With Russia, as with the radical Islamic states of the middle east, we are faced with future generations who are pre-programmed to not only despise western values, but raised in the belief that only through absolute annihilation could the ills of the West be set right – before such nihilism one can only shudder in disgust, but then again the argument that the West is evil is not exactly new. It is rather the systematic intent behind the undermining of our institutions which is cause for concern – that and the fact that we are profoundly failing in our duty of care for the young.

Like Iran, Russia has turned increasingly aggressive with its propaganda, resorting to methods which speak of a history we would all rather not see repeated. Parents in Ukraine have been forced by the Russian occupying forces to enroll their children to re-education centers, and if not face the possibility of having their sons and daughters taken to the nearest Russian-run orphanage.  

Just as the 1979 Islamic Revolution in Iran put an instant stop to the nation’s democratic advancement, making room instead for the rise of the ayatollahs and their very particular brand of theo-fascism, Russia has witnessed too a dramatic shift towards ideological authoritarianism over the past 20 years. On both accounts we collectively failed to make adequate provisions to counteract their advances rather we have maintained an increasingly irritating reactive stance.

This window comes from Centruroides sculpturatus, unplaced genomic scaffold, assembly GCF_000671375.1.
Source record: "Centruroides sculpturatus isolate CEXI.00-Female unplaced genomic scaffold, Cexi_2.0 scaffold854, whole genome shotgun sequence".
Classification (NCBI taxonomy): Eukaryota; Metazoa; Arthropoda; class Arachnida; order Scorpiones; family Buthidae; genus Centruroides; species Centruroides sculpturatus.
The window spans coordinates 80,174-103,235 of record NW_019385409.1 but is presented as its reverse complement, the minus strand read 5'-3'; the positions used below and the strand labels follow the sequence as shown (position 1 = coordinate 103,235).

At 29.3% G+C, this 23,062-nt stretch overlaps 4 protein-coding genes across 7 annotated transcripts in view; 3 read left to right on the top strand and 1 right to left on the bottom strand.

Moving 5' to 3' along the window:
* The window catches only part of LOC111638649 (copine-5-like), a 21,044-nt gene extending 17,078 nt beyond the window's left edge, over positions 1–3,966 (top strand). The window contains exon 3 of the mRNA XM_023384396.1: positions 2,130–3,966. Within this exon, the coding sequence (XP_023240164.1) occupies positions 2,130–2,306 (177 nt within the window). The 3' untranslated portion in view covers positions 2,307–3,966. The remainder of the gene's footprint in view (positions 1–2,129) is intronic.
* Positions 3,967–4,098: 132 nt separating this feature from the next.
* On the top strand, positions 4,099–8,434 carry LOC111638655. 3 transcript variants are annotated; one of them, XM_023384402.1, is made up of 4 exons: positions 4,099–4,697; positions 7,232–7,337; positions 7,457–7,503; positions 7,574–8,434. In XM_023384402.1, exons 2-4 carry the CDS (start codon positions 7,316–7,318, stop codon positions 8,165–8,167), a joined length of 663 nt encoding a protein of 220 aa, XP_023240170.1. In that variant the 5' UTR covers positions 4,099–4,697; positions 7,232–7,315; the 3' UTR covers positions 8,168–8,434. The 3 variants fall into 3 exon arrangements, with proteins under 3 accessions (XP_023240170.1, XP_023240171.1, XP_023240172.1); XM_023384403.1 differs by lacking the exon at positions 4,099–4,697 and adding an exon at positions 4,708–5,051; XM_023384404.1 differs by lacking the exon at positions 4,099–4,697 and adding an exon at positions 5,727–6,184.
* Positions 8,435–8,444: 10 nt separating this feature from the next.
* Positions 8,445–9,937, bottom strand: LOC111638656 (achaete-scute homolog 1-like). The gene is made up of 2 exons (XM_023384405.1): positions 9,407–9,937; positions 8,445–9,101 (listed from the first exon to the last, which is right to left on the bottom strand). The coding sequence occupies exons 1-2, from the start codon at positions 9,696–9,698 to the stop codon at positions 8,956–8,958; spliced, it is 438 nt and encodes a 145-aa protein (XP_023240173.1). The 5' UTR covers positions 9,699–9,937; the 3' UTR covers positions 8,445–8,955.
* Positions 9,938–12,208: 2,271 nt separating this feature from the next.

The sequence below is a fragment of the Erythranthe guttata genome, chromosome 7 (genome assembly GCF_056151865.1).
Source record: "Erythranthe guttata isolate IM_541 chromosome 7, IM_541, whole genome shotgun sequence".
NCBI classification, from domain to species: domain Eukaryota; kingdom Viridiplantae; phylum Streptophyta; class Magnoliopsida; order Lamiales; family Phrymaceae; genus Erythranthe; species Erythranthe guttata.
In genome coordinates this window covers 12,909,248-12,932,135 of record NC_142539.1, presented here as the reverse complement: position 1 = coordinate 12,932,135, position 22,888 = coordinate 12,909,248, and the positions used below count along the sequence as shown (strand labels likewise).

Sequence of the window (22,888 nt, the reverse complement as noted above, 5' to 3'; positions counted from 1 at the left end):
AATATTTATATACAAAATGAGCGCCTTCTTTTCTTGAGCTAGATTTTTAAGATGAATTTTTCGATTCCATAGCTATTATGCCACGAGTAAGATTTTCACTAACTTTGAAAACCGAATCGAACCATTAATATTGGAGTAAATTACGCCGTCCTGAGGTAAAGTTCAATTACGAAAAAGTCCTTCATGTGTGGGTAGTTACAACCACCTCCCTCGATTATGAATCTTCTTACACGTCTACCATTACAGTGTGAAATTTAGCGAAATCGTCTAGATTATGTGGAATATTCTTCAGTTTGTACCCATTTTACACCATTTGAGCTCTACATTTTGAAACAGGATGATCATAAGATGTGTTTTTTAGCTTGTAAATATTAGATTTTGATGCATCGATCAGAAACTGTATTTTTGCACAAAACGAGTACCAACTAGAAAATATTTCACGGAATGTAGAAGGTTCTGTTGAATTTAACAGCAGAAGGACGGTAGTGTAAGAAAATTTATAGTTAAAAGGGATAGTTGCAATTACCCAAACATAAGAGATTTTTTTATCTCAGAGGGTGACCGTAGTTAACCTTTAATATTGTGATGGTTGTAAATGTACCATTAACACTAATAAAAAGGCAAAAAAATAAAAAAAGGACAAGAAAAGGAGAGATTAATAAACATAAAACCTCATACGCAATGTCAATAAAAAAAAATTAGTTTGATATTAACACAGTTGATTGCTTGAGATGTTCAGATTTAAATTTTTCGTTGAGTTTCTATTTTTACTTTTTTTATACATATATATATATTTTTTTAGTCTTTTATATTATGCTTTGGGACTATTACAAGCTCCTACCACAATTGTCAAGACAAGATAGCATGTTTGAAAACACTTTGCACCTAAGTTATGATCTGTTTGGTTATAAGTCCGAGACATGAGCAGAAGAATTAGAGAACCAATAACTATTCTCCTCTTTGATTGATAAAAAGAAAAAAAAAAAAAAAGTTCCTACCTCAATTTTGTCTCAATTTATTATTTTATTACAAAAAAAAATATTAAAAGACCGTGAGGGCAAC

A case can be made here for education and the protection it can offer against indoctrination, radicalization, and ultimately the rise of cult-minded communities. Of course such efforts would require resources to be made available and policies to be drafted. A good place to start would be to offer access to television programs which do not cater to any propaganda but instead would offer children respite from the nauseating malicious lies they are being subjected to. 

To sit on the side-line while children are made to suffer such abuses would be a grave mistake, one which we will pay for for decades to come as they reach adulthood to pick up the guns left by their handlers.

In collaboration with Stepan Stepanenko – Research Fellow at the Henry Jackson Society

About the Author
Catherine Perez-Shakdam - Director Forward Strategy and Executive Director Forum of Foreign Relations (FFR) Catherine is a former Research Fellow at the Henry Jackson Society and consultant for the UNSC on Yemen, as well an expert on Iran, Terror and Islamic radicalisation. A prominent political analyst and commentator, she has spoken at length on the Islamic Republic of Iran, calling on the UK to proscribe the IRGC as a terrorist organisation. Raised in a secular Jewish family in France, Catherine found herself at the very heart of the Islamic world following her marriage to a Muslim from Yemen. Her experience in the Middle East and subsequent work as a political analyst gave her a very particular, if not a rare viewpoint - especially in how one can lose one' sense of identity when confronted with systemic antisemitism. Determined to share her experience and perspective on those issues which unfortunately plague us -- Islamic radicalism, Terror and Antisemitism Catherine also will speak of a world, which often sits out of our reach for a lack of access.